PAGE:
18. Ottawa -0.1
19. Montreal -0.2
20. Chicago -0.4
21. Arizona -1.9
22. Tampa Bay -2.3
23. Nashville -2.8
24. Pittsburgh -2.9
25. Winnipeg -3.6
26. Los Angeles -3.7
27. New York Islanders -3.8
28. Anaheim -5.2
29. Detroit -5.5
30. Dallas -5.6

Notes:

— We use score-adjusted Corsi because it has greater predictive power than simply looking at the standings. It’s not a perfect measure and doesn’t pretend to be. But generally speaking, teams that own the puck are going to be more successful than teams that don’t.

— The surprising New Jersey Devils are the most improved, and their record (9-5-3) reflects it. Ditto for the second-most improved team, the Edmonton Oilers (10-8-1), who have a chance to make the playoffs for the first time since 2006. The third-most improved team, the Boston Bruins (11-7-0), actually have the highest score-adjusted Corsi (54.0) in the NHL, and not many predicted that. Next on the list is Colorado (8-9-0), which still has a ways to go but seems to be making progress under new coach Jared Bednar. The fifth-most improved team, the Minnesota Wild (9-7-1), also has a new coach in Bruce Boudreau.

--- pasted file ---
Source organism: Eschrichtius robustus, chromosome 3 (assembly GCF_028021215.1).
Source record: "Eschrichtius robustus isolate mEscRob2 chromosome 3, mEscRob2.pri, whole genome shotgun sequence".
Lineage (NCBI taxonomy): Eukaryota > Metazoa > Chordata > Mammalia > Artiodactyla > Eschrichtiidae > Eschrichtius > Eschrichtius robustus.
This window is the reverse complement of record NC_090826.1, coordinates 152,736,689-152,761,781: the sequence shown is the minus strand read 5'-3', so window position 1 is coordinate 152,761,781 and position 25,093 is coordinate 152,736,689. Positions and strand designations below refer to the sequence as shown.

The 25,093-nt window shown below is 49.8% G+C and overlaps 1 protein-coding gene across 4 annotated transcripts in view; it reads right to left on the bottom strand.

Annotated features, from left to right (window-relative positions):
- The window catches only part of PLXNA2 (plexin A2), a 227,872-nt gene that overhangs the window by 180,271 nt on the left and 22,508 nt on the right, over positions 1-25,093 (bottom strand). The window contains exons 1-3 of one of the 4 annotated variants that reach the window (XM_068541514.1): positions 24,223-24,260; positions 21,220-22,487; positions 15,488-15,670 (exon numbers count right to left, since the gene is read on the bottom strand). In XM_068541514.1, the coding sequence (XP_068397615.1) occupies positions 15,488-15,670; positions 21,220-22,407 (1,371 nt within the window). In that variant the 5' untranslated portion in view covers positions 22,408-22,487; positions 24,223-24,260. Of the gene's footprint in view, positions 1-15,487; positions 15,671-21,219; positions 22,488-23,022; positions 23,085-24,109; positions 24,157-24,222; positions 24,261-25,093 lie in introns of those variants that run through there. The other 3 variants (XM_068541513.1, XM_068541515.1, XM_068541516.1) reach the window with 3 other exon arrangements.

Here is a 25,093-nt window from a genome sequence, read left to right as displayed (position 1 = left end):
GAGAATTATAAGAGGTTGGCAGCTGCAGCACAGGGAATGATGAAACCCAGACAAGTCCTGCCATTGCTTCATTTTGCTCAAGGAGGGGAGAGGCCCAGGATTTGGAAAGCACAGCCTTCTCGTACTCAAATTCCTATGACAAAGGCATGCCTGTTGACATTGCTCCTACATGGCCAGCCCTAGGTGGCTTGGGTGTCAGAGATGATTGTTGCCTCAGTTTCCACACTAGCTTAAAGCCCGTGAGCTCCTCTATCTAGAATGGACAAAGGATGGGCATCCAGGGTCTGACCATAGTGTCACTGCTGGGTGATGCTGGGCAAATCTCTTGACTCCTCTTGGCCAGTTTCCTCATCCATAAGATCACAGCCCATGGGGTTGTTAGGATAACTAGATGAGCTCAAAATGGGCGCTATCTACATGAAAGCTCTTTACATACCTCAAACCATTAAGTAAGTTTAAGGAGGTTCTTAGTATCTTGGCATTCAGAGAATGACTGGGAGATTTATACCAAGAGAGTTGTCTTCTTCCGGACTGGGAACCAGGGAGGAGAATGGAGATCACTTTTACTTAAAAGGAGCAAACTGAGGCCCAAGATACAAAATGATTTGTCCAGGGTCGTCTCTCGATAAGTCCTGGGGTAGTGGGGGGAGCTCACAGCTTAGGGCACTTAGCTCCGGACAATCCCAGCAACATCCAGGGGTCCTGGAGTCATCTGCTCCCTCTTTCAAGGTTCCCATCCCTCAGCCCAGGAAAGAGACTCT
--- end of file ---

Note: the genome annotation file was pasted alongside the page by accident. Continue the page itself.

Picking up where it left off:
— At the bottom of the list is the Dallas Stars (7-7-5), who’ve had to deal with all sorts of injuries early on. But they also bid adieu to a couple of veteran defensemen, Jason Demers and Alex Goligoski, so you have to wonder if that’s had an effect, too. The Detroit Red Wings (8-10-1) have had injuries, but losing Pavel Datsyuk to the KHL was always going to be a challenge. Meanwhile, the Anaheim Ducks (9-7-3) don’t seem to be thriving under new/old coach Randy Carlyle, and the New York Islanders (5-8-4) have been one of the NHL’s most disappointing teams. As for the Los Angeles Kings (10-9-1), they’ve been hammered by injuries and remain one of the top possession teams, so for now we’ll give them a pass on their decline.

— It’s still quite early in the season, so teams have lots of time to improve. The Pittsburgh Penguins last season are the perfect example. They went from a score-adjusted Corsi of 49.9 in their first 41 games to 56.2 in their last 41 games. It took a new coach to do it, but still.

Click here to see how all 30 teams rank overall.

The top five
Boston — 54.0
Washington — 53.7
St. Louis — 53.3
Los Angeles — 53.0
San Jose — 53.0

The bottom five
Arizona — 44.6
NY Islanders — 45.7
Detroit — 46.2
Ottawa — 46.9
Dallas — 46.9